Leverage & Growth 2021

Last year, Peter Kim (Passive Income MD) put on a free virtual summit comprised of interviews with physicians doing interesting/entrepreneurial things outside of medicine. There were some pretty neat sessions.

I always enjoy talking shop, so Peter and I did an interview for this year’s conference about writing/blogging/self-publishing.

The Leverage and Growth Summit is free and runs from March 22-28 with videos available on Facebook. My interview will be released on Day 2, March 23.

You can register for free by dropping your email here.

There will be an option to upgrade to a “VIP All-Acess Pass” if you so choose in the future. That includes lifetime access to the recordings (normally each only available for 48 hours), invites to speaker Q&As, and additional networking. That VIP pass is $97 before the conference, $147 during the event, and $247 afterward. If you decide to upgrade, that link is an affiliate link and I will earn some money. (If you decide to just enjoy the free conference like I did last year, then no one earns anything except warm fuzzies).


Explanations for the 2020 Official Step 3 Practice Questions

Here are my explanations for the November 2020 update of the official practice materials.

My explanations for the 2018/2019 set are here. The one before that, which I explained here, was revised in November 2017.

The asterisks (*) signify one of the 71 new questions.

You can find my thoughts on preparing for Step 3 here. Since writing that post, the only substantive change in the exam has been the ability to schedule CCS on a nonconsecutive day. In short, I think the free materials and UWorld should be enough for most folks. If you want books recs, they’re in that post. If you need another question source, I haven’t tried any of them, but you can get 10% off BoardVitals if you’re interested by using code BW10.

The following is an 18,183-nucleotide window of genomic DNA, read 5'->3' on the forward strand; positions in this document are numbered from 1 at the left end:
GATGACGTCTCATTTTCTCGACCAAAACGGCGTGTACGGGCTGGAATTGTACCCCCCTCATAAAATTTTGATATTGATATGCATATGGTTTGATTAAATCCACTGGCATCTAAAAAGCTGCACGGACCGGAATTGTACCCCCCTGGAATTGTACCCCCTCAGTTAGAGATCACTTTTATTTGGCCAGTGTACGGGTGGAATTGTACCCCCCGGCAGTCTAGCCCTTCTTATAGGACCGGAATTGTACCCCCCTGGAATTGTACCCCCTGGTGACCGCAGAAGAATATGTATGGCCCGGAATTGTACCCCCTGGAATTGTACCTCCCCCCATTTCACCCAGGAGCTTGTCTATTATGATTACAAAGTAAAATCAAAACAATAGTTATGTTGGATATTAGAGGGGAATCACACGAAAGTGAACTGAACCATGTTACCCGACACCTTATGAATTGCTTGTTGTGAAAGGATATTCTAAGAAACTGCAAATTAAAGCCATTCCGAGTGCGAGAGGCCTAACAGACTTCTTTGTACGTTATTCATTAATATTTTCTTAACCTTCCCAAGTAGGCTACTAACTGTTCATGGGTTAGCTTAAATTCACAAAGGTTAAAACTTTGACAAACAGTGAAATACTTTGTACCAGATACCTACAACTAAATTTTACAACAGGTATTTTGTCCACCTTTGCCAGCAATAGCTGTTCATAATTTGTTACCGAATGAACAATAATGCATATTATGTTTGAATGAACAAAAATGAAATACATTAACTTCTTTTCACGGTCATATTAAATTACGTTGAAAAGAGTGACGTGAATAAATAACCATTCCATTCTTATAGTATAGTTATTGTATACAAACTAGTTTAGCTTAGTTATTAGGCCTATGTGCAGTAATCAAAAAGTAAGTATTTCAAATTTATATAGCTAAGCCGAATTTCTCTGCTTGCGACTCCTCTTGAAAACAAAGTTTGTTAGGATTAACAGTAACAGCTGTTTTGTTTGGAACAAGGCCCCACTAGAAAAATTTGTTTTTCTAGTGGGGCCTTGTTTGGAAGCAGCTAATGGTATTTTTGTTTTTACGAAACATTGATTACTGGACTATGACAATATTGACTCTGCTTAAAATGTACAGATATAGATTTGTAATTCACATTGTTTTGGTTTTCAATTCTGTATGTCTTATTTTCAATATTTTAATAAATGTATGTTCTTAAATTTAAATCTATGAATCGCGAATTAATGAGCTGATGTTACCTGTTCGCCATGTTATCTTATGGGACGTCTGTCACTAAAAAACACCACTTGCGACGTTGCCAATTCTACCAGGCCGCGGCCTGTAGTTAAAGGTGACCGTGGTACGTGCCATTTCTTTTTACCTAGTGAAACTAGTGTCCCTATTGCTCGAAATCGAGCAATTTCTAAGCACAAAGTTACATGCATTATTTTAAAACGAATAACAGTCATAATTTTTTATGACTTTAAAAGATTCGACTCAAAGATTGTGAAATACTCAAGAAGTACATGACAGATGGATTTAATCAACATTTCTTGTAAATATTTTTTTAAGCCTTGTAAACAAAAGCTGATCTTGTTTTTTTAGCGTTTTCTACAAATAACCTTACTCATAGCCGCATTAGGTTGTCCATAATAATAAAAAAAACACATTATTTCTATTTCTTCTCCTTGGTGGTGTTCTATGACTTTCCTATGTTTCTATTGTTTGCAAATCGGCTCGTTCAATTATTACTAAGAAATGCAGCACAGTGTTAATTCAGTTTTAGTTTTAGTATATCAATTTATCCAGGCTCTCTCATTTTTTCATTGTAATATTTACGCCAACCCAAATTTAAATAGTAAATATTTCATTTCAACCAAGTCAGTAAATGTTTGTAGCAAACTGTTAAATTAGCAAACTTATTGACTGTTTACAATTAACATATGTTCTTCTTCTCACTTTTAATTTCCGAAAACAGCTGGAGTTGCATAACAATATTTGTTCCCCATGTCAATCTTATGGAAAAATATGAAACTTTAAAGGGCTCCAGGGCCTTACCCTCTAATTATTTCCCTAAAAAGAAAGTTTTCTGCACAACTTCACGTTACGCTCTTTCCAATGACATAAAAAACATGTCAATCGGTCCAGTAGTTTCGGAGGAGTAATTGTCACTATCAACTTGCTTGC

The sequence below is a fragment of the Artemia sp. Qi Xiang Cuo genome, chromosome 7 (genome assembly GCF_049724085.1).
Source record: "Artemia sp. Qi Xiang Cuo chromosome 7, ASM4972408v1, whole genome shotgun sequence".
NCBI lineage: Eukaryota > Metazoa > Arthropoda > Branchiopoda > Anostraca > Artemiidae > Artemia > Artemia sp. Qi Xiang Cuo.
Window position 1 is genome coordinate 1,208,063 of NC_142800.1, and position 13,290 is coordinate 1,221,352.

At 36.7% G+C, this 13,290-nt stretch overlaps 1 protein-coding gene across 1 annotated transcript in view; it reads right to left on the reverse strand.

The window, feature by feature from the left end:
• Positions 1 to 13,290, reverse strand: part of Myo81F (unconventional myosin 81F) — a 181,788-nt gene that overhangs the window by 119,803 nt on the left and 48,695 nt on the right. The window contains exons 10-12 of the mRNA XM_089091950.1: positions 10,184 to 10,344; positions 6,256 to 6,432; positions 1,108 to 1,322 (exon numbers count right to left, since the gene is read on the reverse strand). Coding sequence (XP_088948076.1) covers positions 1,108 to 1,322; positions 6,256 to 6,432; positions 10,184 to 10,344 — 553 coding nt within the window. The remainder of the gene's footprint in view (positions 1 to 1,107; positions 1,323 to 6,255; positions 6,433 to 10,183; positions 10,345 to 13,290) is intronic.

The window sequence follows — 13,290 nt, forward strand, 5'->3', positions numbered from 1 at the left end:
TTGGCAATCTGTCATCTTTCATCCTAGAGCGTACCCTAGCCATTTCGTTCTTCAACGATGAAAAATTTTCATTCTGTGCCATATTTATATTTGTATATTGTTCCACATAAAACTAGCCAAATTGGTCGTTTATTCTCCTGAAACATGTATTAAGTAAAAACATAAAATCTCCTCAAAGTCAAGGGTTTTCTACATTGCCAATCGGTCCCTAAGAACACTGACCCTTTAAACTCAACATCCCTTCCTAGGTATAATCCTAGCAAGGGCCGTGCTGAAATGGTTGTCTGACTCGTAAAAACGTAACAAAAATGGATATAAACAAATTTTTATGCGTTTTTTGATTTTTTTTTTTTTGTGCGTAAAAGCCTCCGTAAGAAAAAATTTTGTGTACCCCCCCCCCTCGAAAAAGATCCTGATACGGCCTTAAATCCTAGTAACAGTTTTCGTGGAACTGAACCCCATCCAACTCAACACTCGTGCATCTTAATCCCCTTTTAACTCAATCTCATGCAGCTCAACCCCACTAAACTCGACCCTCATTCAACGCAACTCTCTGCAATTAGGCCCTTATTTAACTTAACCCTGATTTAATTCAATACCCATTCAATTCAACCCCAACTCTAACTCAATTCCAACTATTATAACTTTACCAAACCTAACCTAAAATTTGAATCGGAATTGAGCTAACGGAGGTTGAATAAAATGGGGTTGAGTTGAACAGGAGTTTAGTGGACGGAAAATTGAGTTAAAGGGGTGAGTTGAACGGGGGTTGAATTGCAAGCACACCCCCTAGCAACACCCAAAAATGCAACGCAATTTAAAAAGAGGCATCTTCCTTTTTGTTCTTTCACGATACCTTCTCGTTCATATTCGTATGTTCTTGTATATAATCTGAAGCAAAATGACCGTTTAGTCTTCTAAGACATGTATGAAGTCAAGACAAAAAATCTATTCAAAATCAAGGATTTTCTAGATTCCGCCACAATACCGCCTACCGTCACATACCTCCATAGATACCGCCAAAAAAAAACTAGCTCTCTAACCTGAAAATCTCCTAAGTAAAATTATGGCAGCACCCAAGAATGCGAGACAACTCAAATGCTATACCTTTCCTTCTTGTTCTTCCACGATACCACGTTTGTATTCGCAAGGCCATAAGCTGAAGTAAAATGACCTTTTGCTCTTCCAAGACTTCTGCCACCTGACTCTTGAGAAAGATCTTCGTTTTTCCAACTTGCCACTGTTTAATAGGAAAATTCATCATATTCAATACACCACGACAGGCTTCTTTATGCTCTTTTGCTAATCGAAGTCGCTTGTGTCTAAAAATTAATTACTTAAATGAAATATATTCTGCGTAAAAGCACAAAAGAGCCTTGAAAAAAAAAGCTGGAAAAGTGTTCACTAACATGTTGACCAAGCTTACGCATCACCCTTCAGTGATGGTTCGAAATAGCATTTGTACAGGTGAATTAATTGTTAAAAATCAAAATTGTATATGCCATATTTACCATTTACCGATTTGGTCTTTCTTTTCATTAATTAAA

As for this free 137-question practice exam, Blocks 1 and 2 are “Foundations of Independent Practice” (FIP). These should take up to 1 hour each. Blocks 3 and 4 are “Advanced Clinical Medicine” (ACM). These should take up to 45 minutes each. Total practice time should be no more than 3:30 if taking under test-day conditions.

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The good-reason-to-be-a-doctor police

From Insider’s Pre-Med Guidebook: Advice from admissions faculty at America’s top medical schools:

Every year, hundreds of thousands of students pursue premedical studies at four-year universities across the United States and the world, and they, too, want to become physicians for a myriad of reasons. Many will find their reasons to be mature and well-reasoned. These students will find the motivation and strength to succeed as pre-med students, medical students, and physicians, and they will live happy and productive lives. Others will pursue medicine for reasons that are immature, underdeveloped, or untested. For these students, there are two major possibilities: they will struggle through their pre-medical studies and drop out, or they will end up dissatisfied with their life-long careers as doctors.